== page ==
Well, I respect your disconcert and I don’t mean to minimize the suffering of children as I hear about childhood diseases a lot in my own family and in the literature.

    Darwin’s own daughter died at a young age and that was apparently influential in his belief that there was no Designer. Darwin said:

    With respect to the theological view of the question: This is always painful to me. I am bewildered. I had no intention to write atheistically, but I own that I cannot see as plainly as others do, and as I should wish to do, evidence of design and beneficence on all sides of us. There seems to me too much misery in the world. I cannot persuade myself that a beneficent and omnipotent God would have designedly created the Ichneumonidae with the express intention of their feeding within the living bodies of caterpillars …

    But I should point out, this is an “I don’t like the way things are, therefore there is no God” argument rather than an argument from evolutionary feasibility. I have made arguments that the structure of certain features are NOT evolutionarily feasible based on structural and functional and probabilistic considerations.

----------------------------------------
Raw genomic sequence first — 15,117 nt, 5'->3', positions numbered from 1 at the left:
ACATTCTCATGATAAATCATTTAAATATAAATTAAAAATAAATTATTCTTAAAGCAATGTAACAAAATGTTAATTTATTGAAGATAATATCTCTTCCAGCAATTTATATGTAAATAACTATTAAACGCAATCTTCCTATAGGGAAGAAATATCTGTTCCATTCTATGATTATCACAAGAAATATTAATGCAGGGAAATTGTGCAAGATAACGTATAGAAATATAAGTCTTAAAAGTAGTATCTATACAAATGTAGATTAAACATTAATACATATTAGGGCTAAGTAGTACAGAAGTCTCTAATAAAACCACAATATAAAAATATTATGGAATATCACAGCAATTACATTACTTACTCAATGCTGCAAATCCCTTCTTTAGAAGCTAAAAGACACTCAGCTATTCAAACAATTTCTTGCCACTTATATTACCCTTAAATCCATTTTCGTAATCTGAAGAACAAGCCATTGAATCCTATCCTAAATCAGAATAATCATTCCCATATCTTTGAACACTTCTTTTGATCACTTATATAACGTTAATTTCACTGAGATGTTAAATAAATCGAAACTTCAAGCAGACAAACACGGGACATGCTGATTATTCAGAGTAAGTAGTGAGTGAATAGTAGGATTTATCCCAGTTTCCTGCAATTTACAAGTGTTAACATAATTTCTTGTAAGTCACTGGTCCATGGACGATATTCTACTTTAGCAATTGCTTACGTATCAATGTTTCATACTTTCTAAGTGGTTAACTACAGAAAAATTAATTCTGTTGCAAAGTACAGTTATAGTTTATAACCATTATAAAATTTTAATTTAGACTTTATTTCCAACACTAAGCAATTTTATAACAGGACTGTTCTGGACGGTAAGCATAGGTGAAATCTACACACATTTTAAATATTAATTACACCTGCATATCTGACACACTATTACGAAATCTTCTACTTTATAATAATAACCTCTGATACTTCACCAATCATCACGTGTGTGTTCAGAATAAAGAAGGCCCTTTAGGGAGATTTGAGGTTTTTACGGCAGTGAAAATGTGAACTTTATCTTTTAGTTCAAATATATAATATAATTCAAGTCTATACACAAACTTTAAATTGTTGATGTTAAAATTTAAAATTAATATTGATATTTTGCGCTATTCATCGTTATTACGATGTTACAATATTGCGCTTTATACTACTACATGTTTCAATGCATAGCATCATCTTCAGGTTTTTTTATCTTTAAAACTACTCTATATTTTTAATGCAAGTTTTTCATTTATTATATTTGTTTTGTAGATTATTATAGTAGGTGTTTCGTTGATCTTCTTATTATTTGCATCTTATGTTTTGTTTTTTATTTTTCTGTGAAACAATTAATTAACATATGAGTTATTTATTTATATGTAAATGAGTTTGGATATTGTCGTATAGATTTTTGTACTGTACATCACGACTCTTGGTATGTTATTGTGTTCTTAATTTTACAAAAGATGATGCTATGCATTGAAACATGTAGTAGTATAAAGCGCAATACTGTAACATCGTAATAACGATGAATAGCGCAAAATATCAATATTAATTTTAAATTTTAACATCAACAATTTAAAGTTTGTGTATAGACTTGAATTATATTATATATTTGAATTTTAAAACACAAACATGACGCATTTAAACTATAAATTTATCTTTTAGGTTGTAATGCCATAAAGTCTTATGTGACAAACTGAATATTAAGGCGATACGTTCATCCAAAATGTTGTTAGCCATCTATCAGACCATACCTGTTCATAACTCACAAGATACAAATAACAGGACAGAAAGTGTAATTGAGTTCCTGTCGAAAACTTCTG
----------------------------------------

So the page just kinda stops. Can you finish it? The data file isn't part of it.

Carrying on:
25. stcordova: Piling up claims? What about your implicit claims this can evovle without reasonable details. You could admit, “you don’t know,” but then I would ask, “so you believe without knowing, is that right.” That is FAITH, not knowledge.

    What is “this”? You mentioned half a dozen different topics in three different proteins. That’s a Gish Gallop, Sal.

  26. Corneel: What is “this”? You mentioned half a dozen different topics in three different proteins. That’s a Gish Gallop, Sal.

    You apparently have issues with the multitude of FACTs evolution by common descent and random variation with natural selection must explain. C’mon where is your skepticism of a theory?

    You mentioned half a dozen different topics in three different proteins.

    Only 3 proteins! Man, there are 20,000 maybe in the humans with maybe a half-million alternatively spliced isoforms, maybe a buzzilliion across species if we tally up the orphans. If 3 out of a buzzilion is a Gish Gallop, surveying all the proteins in all creation of be a Gish Cavalry Charge!

  27. stcordova: But I should point out, this is an “I don’t like the way things are, therefore there is no God” argument rather than an argument from evolutionary feasibility.

    Nice way to dodge the issues. I note that your main response was to pile on a few facts you know (childhood disease, Darwin’s daughter), just like Corneel said.

  28. stcordova:
    Sure it does. The absence of such complexity in this case, topoisomerase, leads to cell death, dead cells can’t evolve.End of story.